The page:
Over the course of the last few years, investors had made a lot of money buying properties off-the-plan. The overall idea is simple enough: an off-the-plan
buyer can enjoy capital gains before having to service any interest costs. That was particularly the case in Auckland where settlements often got pushed
out by lengthy council delays without any increase in purchase prices thus compounding the gain an investor stood to make.
Be mindful that going forward, this may not be the case. The market is changing and investors, in particular, need to be careful. While we have regulations
such as LVR controls that were not there during the GFC, it is important to note that rules can change at any time and are indeed more likely to do
so in a slowing property market. We are seeing lenders who apply a far more stringent lending criteria than RBNZ rules to buffer themselves against
a market crash.
Understanding the attraction and risk of off-the-plan deals
Pre-2007, many purchasers (speculators in particular) profited enormously by locking down off-the-plan properties and on-selling them before settlement.
It was common, back then, for buyers to put down as little as $1,000 deposit and stand to make potential profits near the 6-figure region. You can
surely see why this strategy was particularly attractive.
But then, the GFC hit. Many people who bought properties off-the-plan during 2005-07 faced actual settlement between 2008-2010. By then, the financial
landscape was looking very different. Banks were pulling their LVRs right back from 90% for apartments to the 70-80% mark. When value dropped at settlement,
so did the lenders drop their funding (as banks usually fund off the lower of the purchase price and the valuation). The net result was that purchasers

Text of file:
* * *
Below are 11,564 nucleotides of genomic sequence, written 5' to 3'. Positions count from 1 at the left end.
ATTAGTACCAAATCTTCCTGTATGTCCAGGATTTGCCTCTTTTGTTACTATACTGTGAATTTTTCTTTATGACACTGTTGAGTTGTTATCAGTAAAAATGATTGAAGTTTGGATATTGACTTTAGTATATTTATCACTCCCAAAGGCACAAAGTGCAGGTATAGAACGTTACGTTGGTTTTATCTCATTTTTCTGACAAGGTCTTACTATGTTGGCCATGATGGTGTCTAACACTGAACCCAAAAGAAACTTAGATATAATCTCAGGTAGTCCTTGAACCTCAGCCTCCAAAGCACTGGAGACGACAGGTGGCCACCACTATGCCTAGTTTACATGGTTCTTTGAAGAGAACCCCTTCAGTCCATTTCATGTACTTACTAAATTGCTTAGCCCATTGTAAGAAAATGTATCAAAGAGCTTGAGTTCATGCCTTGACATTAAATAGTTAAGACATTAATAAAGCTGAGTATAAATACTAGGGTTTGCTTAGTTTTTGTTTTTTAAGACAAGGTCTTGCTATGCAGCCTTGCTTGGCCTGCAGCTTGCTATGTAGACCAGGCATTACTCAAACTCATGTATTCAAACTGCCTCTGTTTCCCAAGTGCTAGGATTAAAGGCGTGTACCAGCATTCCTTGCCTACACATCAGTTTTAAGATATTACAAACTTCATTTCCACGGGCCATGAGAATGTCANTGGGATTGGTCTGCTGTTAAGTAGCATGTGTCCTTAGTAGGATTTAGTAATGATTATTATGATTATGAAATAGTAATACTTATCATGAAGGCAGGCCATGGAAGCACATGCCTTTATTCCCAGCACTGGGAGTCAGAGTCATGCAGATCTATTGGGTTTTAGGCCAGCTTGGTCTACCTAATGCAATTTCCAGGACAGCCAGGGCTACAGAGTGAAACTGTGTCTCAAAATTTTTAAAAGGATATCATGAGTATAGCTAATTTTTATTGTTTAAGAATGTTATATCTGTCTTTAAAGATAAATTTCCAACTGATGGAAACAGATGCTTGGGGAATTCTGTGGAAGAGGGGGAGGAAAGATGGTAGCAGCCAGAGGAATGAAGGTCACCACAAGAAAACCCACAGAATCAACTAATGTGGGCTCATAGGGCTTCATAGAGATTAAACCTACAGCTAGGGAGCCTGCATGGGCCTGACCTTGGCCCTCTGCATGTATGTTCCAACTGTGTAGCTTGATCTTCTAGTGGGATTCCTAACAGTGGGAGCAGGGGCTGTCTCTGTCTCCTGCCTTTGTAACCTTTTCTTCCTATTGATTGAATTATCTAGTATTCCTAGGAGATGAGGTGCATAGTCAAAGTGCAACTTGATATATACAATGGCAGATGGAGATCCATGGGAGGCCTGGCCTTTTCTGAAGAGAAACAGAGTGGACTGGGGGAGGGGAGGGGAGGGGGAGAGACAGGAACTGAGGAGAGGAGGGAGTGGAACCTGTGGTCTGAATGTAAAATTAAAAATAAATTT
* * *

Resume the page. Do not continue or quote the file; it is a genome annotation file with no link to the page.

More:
had to come up with more deposit funds to complete the deal. Many deals fell through.
Buying off-the-plan deals in today’s market
These days, some banks are still willing to fund off-the-plan deals for properties that are due to be completed within the next 12 months. Not all of them
do. It is important to be dealing with the right funder if you are in this space. Projects that are outside of the 12-month window pose a greater risk.
What we tend to do for buyers in these situations is to look at getting an initial approval in place. We then keep a close eye on development progress.
Once there is more certainty around actual completion, we will look at getting an updated approval about 9-months out, so we buffer the deal against
(potential) further delays.
Another point to note is that servicing restrictions have tightened considerably. RBNZ is vocal in its desire for the Debt To Income tool be introduced.
It is important to note that while you may have passed servicing a few months ago, you may not be able by the time the property settles.
All in all, while buying off-the-plan can still be a valid strategy, it is prudent to consider the changing financial landscape and how far you can realistically
push yourself to see the deal through to the end.
Contact us if you would like to understand more about the risks associated, discuss the validity of a potential off-the-plan deal, or discuss your situation.
If you would like to understand more about the risks associated with buying off-the-plan, discuss financial validity of potential deals, or discuss your situation, please contact the team at Kris Pedersen Mortgages and Insurance.
This post is sponsored by Kris Pedersen Mortgages and Insurance, a specialist in rental property financing and risk insurance.